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labour it will be evident that this individual and general control and government of man, presents a subject far more difficult in management. What instrumentality can be invented and applied by which the obedience and observance of a nation of people shall be insured?

We are able to cultivate the earth; to turn to fit uses all the varieties of elements that exist within the vegetable, the mineral, and the animal kingdoms, and to make all things thus supplied subserve the numberless uses to which we desire to apply them; but all this presents only the sphere of gross production, whilst the essential or economic character of the subject lies in the social principle of appropriation, or those exchanges of the productions of labour, involving individual and general support and maintenance, by which distribution is to be realised. By what instrumentality, then, are we to make men duly industrious; duly faithful to the social law of labour and of trade; duly sober; duly honest; duly just and uncovetous; so that, whilst having regard to their own interests, they may, at the same time, have equal or due regard to the interest of other men? By what positive law, or law of the realm, are such results to be accomplished? What system of organisation can we invent, construct, and apply, so that the fulfilment of these purposes may be insured? What judges are to be selected, who, being competent, shall be invested with the office of considering and deciding the quality and the quantity of each man's duty? What police is to be constituted, by whose supervision and interference all that is required may be set in correct motion, so that the ends desired may be attained? What governmental board is to be appointed, which shall be charged with the duty of determining what trade or manufacture each person shall pursue; and also what shall be the amount of his trade and manufacture? It is evident that no adequate organisation and mechanism can

be invented, much less applied, and that all these important things and courses must be mainly, if not wholly, left to be worked out under the free will, the free agency, and the individual responsibility of men.

It is true, indeed, that assistance - most important and valuable assistance, of a regulating and restraining kindmay be derived in some instances, by the enactment and application of positive or statutory laws. Of such instances, laws affecting both the creation and use of money, and, also, laws affecting both the production and consumption of spirituous liquors, together with other important statutory laws, are to be adduced; but, these laws, though fraught with a most important influence and operation on the social circumstances of a people, yet embrace only a small part of those numerous exchanges which the general production and consumption of a nation involve. The general inefficaciousness of restrictive and regulating laws, is shown by the failure of them under that mercantile system which was so long, so ingeniously, and so perseveringly, upheld throughout the several nations of Europe. In those laws - though based, for the main part, on false premises, and upheld by false reasonings, having reference to the subject of money and to the supreme importance to a nation of increasing and accumulating that part of its stock or capital which consists of money— there is to be discerned an acknowledgment of that sound social principle of the connection and mutual dependence that subsist between man and man by reason of the division and subdivision of labour, and that demand for the productions of labour by which all value and property are constituted, and an attempt to conserve this course. But, by the bad social condition of so many of the people of all these nations under the operation of these laws, it is proved that little efficacy is connected with them; for, if disproportioned pro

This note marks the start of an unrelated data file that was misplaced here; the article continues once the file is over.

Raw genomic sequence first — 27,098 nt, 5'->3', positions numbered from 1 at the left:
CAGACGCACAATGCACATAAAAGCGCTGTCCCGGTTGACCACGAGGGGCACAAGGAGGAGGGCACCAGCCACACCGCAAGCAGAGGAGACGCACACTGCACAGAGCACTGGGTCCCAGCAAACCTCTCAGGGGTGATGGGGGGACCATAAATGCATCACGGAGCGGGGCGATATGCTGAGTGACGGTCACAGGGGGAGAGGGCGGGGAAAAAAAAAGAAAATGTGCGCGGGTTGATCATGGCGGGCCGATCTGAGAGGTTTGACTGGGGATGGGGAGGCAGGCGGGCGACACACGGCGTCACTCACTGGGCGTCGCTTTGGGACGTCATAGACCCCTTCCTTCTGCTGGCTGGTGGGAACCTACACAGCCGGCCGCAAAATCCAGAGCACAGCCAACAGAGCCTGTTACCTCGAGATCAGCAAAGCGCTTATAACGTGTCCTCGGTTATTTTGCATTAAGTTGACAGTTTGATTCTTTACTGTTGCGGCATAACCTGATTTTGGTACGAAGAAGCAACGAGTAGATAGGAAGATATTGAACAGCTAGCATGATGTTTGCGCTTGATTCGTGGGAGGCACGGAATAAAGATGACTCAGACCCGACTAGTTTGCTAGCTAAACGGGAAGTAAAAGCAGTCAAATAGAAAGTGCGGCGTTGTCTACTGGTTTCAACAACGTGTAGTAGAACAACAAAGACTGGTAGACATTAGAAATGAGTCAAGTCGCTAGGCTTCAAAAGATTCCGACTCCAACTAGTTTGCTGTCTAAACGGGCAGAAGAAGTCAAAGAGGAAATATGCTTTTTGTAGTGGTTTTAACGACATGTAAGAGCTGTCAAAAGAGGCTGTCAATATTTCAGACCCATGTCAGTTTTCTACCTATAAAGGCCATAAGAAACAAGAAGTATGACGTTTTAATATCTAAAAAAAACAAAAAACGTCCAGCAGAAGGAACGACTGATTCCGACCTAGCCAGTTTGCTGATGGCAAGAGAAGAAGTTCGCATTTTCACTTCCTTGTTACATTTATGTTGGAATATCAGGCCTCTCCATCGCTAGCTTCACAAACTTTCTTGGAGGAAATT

duction and destructive competition have been, in some degree, prevented by them in the case of foreign production and foreign trade, yet the same bad results being attendant on disproportioned production and undue or severe competition connected with home production and home trade, as with foreign, so the bad and unsocial employment of capital having been carried on, within the home sphere, equal or almost equal injury has been done within the home department, as could have been done if every other department of trade had been alike open.